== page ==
Check Point Software Technologies Ltd. of Tel Aviv has gone down the same road with its Open Platform for Security (OPSEC), a set of application program interfaces (APIs) that let hardware and software from other vendors work with Check Point’s products. Shankar Swamy, strategic marketing manager at Check Point, says OPSEC coupled with marketing partnerships lets Check Point offer small and medium-sized businesses an out-of-the-box solution without building everything itself.
In February, IBM and Cisco Systems Inc. said they would work together to integrate security-related products, helping customers avoid problems that come with piecing together disparate products and services. If vendors integrate their products, their customers don’t have to pay someone to do it for them, says Chris O’Connor, director of corporate security strategy at IBM. O’Connor adds that both IBM and Cisco have strategies of co-operation and open APIs.
It’s hard for one console to show all security issues
Slodichak at White Hat believes the industry will gradually move toward standards and interfaces that let disparate security tools co-operate. Today, he notes, there are log aggregation systems that can correlate alarm information from different tools in an effort to make sense of network security issues. Some day, he hopes to see security consoles, much like those used in network management, that will give a complete real-time view of what’s going on.
“”The problem there is that security is multidimensional and it’s hard to represent,”” he says.
Robert Reimer, a partner at PricewaterhouseCoopers LLP, Canada, and leader of the consulting firm’s information security practice, says some vendors are now building tools that pull together log information from assorted security products to build security “”dashboards.””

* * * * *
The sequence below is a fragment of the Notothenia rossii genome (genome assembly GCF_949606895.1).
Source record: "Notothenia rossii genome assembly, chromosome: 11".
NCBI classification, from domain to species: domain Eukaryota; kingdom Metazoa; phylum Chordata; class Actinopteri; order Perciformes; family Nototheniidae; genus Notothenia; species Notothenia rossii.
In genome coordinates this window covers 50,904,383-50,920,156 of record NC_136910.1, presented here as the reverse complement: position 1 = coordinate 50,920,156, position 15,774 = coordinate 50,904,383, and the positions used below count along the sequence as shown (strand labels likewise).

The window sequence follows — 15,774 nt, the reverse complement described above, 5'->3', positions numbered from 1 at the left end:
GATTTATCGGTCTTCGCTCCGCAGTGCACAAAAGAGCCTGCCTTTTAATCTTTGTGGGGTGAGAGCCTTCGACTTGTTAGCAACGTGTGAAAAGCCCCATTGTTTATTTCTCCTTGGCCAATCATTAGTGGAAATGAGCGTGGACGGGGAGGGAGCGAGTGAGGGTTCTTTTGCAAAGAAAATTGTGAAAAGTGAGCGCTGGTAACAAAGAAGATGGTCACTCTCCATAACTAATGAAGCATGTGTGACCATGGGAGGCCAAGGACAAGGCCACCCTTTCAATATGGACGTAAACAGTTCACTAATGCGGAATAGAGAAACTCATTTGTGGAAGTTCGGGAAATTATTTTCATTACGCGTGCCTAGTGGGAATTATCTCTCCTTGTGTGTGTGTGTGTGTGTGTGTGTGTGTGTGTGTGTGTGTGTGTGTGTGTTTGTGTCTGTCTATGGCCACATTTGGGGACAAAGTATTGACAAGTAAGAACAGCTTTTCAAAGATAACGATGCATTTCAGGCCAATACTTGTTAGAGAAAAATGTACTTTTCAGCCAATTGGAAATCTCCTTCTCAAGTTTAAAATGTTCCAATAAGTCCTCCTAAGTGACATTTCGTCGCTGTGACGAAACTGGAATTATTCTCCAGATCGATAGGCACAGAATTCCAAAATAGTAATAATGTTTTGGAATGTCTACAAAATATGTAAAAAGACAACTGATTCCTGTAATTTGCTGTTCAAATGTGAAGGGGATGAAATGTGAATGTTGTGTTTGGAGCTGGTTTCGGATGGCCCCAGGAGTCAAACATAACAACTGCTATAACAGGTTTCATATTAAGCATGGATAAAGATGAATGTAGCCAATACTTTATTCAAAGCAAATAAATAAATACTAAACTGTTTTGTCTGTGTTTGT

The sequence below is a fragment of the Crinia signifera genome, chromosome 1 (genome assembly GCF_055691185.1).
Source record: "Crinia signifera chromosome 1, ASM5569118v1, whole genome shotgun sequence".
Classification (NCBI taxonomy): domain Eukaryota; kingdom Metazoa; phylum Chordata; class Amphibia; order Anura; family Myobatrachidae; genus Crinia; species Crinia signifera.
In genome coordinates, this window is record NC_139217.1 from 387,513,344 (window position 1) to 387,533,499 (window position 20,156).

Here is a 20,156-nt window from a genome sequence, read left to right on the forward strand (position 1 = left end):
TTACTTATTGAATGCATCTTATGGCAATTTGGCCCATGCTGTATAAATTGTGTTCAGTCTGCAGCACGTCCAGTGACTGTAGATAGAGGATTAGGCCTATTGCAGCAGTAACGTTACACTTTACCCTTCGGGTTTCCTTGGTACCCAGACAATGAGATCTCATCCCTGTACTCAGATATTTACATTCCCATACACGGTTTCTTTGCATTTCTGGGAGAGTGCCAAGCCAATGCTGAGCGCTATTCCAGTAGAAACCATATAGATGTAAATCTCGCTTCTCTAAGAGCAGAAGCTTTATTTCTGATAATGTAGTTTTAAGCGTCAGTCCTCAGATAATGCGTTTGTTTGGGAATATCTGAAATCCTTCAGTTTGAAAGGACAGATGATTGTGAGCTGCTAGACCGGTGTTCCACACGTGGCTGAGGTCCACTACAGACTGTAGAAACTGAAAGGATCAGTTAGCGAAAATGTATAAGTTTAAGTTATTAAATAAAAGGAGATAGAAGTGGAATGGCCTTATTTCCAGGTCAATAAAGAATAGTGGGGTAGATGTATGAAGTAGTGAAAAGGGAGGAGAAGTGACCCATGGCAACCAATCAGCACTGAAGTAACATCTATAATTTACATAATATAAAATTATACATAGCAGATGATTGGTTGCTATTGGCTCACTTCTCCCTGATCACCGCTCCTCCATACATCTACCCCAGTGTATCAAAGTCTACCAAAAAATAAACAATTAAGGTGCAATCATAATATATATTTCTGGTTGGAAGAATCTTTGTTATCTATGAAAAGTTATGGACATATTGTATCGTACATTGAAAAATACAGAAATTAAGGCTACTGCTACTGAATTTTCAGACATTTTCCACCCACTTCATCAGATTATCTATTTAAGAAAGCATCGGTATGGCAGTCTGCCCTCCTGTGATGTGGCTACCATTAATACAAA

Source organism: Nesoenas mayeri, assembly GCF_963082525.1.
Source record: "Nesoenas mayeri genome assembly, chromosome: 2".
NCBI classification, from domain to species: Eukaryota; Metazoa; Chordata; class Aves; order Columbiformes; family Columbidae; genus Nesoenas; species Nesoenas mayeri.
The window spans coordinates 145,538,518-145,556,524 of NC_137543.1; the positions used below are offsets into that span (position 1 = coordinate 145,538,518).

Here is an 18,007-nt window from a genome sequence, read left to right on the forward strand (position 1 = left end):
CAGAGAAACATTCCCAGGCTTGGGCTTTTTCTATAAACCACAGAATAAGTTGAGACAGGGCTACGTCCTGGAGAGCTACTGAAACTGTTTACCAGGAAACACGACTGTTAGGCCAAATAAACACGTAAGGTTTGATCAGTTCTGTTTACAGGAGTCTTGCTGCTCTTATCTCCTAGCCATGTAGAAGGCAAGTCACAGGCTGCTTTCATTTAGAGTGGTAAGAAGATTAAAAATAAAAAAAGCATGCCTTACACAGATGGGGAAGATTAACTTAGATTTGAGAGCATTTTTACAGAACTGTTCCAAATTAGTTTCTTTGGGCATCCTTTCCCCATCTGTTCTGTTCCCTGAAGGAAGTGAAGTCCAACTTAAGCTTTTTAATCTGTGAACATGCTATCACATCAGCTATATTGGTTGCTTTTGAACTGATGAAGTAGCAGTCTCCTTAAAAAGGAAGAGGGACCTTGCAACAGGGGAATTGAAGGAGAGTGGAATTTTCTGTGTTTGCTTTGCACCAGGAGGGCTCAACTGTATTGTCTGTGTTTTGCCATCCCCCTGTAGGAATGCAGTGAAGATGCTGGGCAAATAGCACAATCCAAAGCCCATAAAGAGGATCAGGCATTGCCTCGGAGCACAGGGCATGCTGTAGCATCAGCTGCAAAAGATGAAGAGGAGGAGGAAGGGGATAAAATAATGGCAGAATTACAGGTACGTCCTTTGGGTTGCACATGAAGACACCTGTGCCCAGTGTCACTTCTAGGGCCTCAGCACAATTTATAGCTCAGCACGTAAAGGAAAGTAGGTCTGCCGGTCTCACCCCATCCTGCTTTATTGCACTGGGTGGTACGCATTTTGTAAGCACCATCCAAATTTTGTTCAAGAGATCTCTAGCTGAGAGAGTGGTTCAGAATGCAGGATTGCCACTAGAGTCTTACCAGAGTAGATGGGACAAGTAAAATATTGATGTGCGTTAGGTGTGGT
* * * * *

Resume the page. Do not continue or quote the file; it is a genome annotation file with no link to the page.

While there is much talk of integrating security tools, Michael Vien, chief information security strategist for Whole Security Inc. of Austin, Tex., argues integration can weaken the individual products.
“”When you attempt to amalgamate all these things into one, one vulnerability typically brings down the whole thing.”” Vien suggests that training users properly may matter more than building links between security tools.
While a good security tool kit is essential, skills are at least as important, says Sondra Schneider, chief executive of Security University, a security training firm based in Stamford, Conn. Schneider says it’s important that users know how to use the tools, not only separately but also together.
And users need education as much as IT people do, though in a different way. Hillier observes that the only reason the MyDoom virus spread was that people opened e-mail attachments they shouldn’t have opened. Well-intentioned user error is still one of the greatest threats to network security.
Physical security is also too often neglected. Osama Arafat, chief executive of Toronto-based Q9 Networks Inc., which provides outsourcing services from data centres in Toronto and Calgary, says too many organizations install security software on servers and then place them in rooms secured with cheap locks that are easily foiled. He recalls seeing one such server room where the combination was almost obvious from the amount of wear on some buttons of the push-button lock. Q9’s data centres use a biometric access-control system with security guards at the entrance.
A comprehensive security policy is critical
Assembling and managing a complete security tool kit can be a daunting task for network managers, particularly in smaller organizations. One alternative is to outsource the job. White Hat provides virus and spam screening services, for instance. Hillier adds that outsourcing security also has the desirable effect of separating security duties from infrastructure responsibilities. Outsourcing contractors like Q9 host customers’ equipment in their own facilities, providing strict physical security, redundant power and other facilities and 24-hour-a-day, seven-day-a-week support that smaller organizations can’t afford on their own, Arafat says.
Whether security tools are in-house or outsourced, integrated or distinct, one thing is clear: the pieces should fit into a broader security strategy. Reimer says security should start with a comprehensive policy, based on assessment of business needs and threats and backed by senior management, which then leads to policies and to the choice of specific tools — “”really starting off with that strategy and vision first, which is appropriate to the nature of the business.””